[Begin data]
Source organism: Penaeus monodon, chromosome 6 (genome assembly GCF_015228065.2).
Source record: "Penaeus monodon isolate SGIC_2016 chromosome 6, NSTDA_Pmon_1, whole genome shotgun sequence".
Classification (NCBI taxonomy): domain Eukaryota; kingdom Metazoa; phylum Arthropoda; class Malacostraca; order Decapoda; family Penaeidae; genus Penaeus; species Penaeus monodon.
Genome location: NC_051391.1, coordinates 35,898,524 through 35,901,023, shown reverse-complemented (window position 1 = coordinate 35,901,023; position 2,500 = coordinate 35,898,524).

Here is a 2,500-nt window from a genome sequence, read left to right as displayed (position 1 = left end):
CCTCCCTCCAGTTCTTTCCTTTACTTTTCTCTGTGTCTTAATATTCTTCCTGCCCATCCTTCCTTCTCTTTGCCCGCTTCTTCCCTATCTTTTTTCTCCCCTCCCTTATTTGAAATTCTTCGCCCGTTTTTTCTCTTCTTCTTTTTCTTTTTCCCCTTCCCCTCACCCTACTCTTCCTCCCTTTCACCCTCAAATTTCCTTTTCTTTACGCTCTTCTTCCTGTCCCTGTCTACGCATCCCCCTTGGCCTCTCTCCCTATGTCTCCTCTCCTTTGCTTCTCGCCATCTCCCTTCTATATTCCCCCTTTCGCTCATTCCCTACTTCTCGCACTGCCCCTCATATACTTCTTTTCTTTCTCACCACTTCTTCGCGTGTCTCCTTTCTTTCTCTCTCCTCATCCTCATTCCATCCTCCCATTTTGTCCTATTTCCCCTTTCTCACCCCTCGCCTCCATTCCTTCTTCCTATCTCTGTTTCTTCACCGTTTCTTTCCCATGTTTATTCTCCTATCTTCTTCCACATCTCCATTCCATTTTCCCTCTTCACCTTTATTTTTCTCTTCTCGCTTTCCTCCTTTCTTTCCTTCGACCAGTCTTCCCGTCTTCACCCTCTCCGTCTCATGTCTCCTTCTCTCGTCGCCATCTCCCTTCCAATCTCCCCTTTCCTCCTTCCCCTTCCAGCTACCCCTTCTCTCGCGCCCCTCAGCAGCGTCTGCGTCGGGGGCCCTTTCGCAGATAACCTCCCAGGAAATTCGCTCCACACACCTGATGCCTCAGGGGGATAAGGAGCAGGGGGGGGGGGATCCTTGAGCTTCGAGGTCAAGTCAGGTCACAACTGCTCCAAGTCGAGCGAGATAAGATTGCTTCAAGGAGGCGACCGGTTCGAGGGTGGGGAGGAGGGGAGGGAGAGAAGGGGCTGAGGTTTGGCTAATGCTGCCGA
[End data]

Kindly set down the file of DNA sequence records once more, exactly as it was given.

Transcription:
Source organism: Penaeus monodon, chromosome 6 (genome assembly GCF_015228065.2).
Source record: "Penaeus monodon isolate SGIC_2016 chromosome 6, NSTDA_Pmon_1, whole genome shotgun sequence".
Classification (NCBI taxonomy): domain Eukaryota; kingdom Metazoa; phylum Arthropoda; class Malacostraca; order Decapoda; family Penaeidae; genus Penaeus; species Penaeus monodon.
Genome location: NC_051391.1, coordinates 35,898,524 through 35,901,023, shown reverse-complemented (window position 1 = coordinate 35,901,023; position 2,500 = coordinate 35,898,524).

Here is a 2,500-nt window from a genome sequence, read left to right as displayed (position 1 = left end):
CCTCCCTCCAGTTCTTTCCTTTACTTTTCTCTGTGTCTTAATATTCTTCCTGCCCATCCTTCCTTCTCTTTGCCCGCTTCTTCCCTATCTTTTTTCTCCCCTCCCTTATTTGAAATTCTTCGCCCGTTTTTTCTCTTCTTCTTTTTCTTTTTCCCCTTCCCCTCACCCTACTCTTCCTCCCTTTCACCCTCAAATTTCCTTTTCTTTACGCTCTTCTTCCTGTCCCTGTCTACGCATCCCCCTTGGCCTCTCTCCCTATGTCTCCTCTCCTTTGCTTCTCGCCATCTCCCTTCTATATTCCCCCTTTCGCTCATTCCCTACTTCTCGCACTGCCCCTCATATACTTCTTTTCTTTCTCACCACTTCTTCGCGTGTCTCCTTTCTTTCTCTCTCCTCATCCTCATTCCATCCTCCCATTTTGTCCTATTTCCCCTTTCTCACCCCTCGCCTCCATTCCTTCTTCCTATCTCTGTTTCTTCACCGTTTCTTTCCCATGTTTATTCTCCTATCTTCTTCCACATCTCCATTCCATTTTCCCTCTTCACCTTTATTTTTCTCTTCTCGCTTTCCTCCTTTCTTTCCTTCGACCAGTCTTCCCGTCTTCACCCTCTCCGTCTCATGTCTCCTTCTCTCGTCGCCATCTCCCTTCCAATCTCCCCTTTCCTCCTTCCCCTTCCAGCTACCCCTTCTCTCGCGCCCCTCAGCAGCGTCTGCGTCGGGGGCCCTTTCGCAGATAACCTCCCAGGAAATTCGCTCCACACACCTGATGCCTCAGGGGGATAAGGAGCAGGGGGGGGGGGATCCTTGAGCTTCGAGGTCAAGTCAGGTCACAACTGCTCCAAGTCGAGCGAGATAAGATTGCTTCAAGGAGGCGACCGGTTCGAGGGTGGGGAGGAGGGGAGGGAGAGAAGGGGCTGAGGTTTGGCTAATGCTGCCGA